One of the highlights of the trip for our little L, was to see where she was born. It was fantastic, as we were able to go right outside the NICU, snap some pictures and even see a small baby in the healthy nursery...I'm so thankful we know a lot about her "story" and can share these with her...I am so thankful for the nurses and doctors in NICUs who work tirelessly for the smallest little ones- it's hard to believe that 4 of my kids have spent significant time in a NICU and now they are so healthy and strong.
Finally, a fellow adoptive Mom shared her glue stick approach with me this past week and it is so worth sharing. When parents adopt a small child, attachment and bonding can happen when the child is put in a front pack or a sling, however when a child reaches the age of 5, this becomes almost impossible. As I said before, our trip brought out some real attachment issues in one of our children, so I thought I'd try the glue stick method. This child became "glued" to me for most of the day Thursday, going everywhere I went and doing what I was doing. Since we homeschool, this was easy to work into the child's school day, and none of this child's school work suffered. The method is so easy for the child, who gets continual feedback and touch just by being close to the parent for several hours. By noon, we could see HUGE improvements and the child was unstuck from my side. I know we may need to try this again, but we are really encouraged.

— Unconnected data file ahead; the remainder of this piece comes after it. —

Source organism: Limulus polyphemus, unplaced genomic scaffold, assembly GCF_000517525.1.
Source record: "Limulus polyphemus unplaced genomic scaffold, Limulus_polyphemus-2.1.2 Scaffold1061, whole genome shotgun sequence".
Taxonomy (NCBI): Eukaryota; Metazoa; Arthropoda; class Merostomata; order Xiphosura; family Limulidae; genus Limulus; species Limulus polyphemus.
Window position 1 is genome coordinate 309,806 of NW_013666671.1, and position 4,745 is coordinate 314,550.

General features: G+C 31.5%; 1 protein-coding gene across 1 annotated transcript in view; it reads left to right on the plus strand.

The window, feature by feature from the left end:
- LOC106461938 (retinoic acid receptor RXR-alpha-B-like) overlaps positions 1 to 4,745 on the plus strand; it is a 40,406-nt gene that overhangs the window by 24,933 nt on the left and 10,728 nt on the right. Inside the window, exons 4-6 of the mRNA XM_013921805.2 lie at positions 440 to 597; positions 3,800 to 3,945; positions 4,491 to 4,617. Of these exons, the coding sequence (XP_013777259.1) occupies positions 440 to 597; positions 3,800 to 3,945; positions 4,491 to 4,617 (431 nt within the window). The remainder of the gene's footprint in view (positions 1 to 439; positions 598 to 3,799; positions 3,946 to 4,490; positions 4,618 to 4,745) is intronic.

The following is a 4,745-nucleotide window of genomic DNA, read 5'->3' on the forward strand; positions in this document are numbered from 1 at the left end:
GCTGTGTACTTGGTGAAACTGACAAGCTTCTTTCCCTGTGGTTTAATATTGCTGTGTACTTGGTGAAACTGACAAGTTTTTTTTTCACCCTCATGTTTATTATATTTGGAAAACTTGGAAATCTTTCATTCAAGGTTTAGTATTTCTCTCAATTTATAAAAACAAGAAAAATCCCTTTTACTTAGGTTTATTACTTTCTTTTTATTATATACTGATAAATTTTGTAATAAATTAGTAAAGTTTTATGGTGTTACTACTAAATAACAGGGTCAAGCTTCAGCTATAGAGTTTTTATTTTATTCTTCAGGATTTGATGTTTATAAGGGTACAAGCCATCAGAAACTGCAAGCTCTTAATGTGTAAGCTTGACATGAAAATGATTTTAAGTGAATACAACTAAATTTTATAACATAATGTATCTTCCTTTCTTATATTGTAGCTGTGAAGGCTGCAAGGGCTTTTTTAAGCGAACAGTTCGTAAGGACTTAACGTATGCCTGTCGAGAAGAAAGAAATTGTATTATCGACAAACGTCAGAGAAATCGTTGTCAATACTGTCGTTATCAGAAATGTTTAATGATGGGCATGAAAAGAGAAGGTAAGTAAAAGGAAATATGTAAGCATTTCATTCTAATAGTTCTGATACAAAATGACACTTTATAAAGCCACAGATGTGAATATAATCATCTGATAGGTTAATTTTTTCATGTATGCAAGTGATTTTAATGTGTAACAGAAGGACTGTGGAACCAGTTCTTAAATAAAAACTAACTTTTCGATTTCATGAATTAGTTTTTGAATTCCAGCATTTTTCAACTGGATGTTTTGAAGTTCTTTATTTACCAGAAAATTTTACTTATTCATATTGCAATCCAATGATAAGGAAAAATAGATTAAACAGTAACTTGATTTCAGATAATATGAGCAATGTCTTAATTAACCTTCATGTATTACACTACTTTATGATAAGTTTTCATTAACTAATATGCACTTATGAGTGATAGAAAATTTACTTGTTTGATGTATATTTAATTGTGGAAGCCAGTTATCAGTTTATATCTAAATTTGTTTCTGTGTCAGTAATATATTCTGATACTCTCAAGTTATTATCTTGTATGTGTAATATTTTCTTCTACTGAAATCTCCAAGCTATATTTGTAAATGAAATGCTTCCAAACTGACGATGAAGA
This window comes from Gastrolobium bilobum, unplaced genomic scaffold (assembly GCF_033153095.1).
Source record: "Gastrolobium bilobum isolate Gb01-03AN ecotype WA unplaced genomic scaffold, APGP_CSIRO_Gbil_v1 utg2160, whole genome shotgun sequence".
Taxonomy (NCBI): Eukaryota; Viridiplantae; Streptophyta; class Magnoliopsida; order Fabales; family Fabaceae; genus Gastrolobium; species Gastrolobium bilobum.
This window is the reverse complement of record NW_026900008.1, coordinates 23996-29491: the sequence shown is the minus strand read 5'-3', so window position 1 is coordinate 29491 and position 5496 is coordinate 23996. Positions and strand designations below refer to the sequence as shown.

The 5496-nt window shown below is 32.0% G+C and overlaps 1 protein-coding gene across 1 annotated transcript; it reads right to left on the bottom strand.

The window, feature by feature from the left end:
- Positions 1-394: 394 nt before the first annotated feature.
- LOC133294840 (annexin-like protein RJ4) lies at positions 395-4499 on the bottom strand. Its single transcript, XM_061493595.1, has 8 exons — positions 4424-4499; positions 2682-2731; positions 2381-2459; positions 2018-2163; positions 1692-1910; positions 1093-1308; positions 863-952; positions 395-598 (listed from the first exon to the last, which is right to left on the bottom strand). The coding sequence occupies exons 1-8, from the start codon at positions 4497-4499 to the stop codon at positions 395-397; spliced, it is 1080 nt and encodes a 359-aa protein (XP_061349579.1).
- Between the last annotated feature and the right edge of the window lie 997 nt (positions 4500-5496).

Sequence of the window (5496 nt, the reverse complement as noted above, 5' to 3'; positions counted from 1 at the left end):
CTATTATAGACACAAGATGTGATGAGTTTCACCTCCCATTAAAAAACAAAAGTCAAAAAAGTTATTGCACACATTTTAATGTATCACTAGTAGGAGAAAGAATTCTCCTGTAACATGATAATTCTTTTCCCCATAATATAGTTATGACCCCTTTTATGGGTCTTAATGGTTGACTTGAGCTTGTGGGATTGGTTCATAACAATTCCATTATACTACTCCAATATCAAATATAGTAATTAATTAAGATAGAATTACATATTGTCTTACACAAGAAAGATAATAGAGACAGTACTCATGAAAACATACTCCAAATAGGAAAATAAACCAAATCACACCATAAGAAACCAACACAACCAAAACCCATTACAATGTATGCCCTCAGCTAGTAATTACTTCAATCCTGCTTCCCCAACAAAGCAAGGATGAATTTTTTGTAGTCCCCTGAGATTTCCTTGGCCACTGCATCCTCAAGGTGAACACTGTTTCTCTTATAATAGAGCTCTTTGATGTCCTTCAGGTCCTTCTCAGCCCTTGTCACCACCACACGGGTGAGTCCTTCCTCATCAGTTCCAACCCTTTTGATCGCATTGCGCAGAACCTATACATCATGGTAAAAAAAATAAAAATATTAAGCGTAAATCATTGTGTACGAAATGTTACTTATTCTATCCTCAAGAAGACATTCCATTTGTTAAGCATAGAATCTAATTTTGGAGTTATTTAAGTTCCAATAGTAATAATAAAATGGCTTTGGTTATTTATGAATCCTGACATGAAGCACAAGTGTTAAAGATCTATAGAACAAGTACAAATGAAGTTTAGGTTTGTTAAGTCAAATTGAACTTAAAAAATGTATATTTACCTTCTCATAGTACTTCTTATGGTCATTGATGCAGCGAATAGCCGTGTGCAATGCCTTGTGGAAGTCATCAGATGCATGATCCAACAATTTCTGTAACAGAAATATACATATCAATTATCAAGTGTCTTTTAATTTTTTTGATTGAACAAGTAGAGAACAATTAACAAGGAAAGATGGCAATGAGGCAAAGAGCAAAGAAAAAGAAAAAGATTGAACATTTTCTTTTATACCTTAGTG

Monday, February 14, 2011

high protein snack

A friend of mine brought over these protein bars this weekend (knowing our wheat intolerances and peanut allergies). My kids loved them and we didn't see that sugar crash that we often see with cookies. I love the amount of protein in these, since we are a pretty active family and often need a quick "recharge" after an hour or so at the gym. I'm anxious to try them on our ski trip coming up.

2 Cups sunflower, almond or soy butter (you can use peanut if not allergies)
1 3/4 C. oney or acai (I used a little agave nectar and it worked well)
2 1/4 C. protein shake mix
3- 31/2 C. oats

The trickiest part is mixing it if you use soybutter. The sunbutter mixes a lot easier. We used chocolate protein shake mix and they tasted kind of like a Resees.

Happy Valentine's Day!!

What a neat morning at the Sweeney house~~As I got out of the shower, there were lots of knocks on the door so I quickly got dressed. Standing in the hallway were all 9 kids, ready to hand me their Valentine cards they had made. I had planned to do a more formal Valentine exchange later in the day, but they were so excited to tell everyone they loved each other that they were exchanged by 7:00! I am one blessed Mama!